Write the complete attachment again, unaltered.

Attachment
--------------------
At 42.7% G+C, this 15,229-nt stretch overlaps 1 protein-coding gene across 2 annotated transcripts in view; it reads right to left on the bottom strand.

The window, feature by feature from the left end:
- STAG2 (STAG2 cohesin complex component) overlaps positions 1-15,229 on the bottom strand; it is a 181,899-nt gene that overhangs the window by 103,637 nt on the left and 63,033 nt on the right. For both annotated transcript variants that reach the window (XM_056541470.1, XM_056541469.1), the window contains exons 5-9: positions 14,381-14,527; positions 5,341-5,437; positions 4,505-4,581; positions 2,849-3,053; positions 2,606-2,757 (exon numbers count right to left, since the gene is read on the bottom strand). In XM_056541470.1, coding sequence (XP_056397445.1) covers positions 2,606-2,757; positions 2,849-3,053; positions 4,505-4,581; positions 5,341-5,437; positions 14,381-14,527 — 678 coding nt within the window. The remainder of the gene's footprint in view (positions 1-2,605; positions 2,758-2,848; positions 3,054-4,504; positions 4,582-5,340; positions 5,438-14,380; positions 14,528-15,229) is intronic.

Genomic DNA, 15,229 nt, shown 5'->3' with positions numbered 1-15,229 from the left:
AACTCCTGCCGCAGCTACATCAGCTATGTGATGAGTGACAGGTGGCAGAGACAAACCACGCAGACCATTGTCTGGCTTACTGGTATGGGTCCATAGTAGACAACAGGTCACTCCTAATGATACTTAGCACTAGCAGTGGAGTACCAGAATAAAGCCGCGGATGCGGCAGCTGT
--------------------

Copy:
At 42.7% G+C, this 15,229-nt stretch overlaps 1 protein-coding gene across 2 annotated transcripts in view; it reads right to left on the bottom strand.

The window, feature by feature from the left end:
- STAG2 (STAG2 cohesin complex component) overlaps positions 1-15,229 on the bottom strand; it is a 181,899-nt gene that overhangs the window by 103,637 nt on the left and 63,033 nt on the right. For both annotated transcript variants that reach the window (XM_056541470.1, XM_056541469.1), the window contains exons 5-9: positions 14,381-14,527; positions 5,341-5,437; positions 4,505-4,581; positions 2,849-3,053; positions 2,606-2,757 (exon numbers count right to left, since the gene is read on the bottom strand). In XM_056541470.1, coding sequence (XP_056397445.1) covers positions 2,606-2,757; positions 2,849-3,053; positions 4,505-4,581; positions 5,341-5,437; positions 14,381-14,527 — 678 coding nt within the window. The remainder of the gene's footprint in view (positions 1-2,605; positions 2,758-2,848; positions 3,054-4,504; positions 4,582-5,340; positions 5,438-14,380; positions 14,528-15,229) is intronic.

Genomic DNA, 15,229 nt, shown 5'->3' with positions numbered 1-15,229 from the left:
AACTCCTGCCGCAGCTACATCAGCTATGTGATGAGTGACAGGTGGCAGAGACAAACCACGCAGACCATTGTCTGGCTTACTGGTATGGGTCCATAGTAGACAACAGGTCACTCCTAATGATACTTAGCACTAGCAGTGGAGTACCAGAATAAAGCCGCGGATGCGGCAGCTGT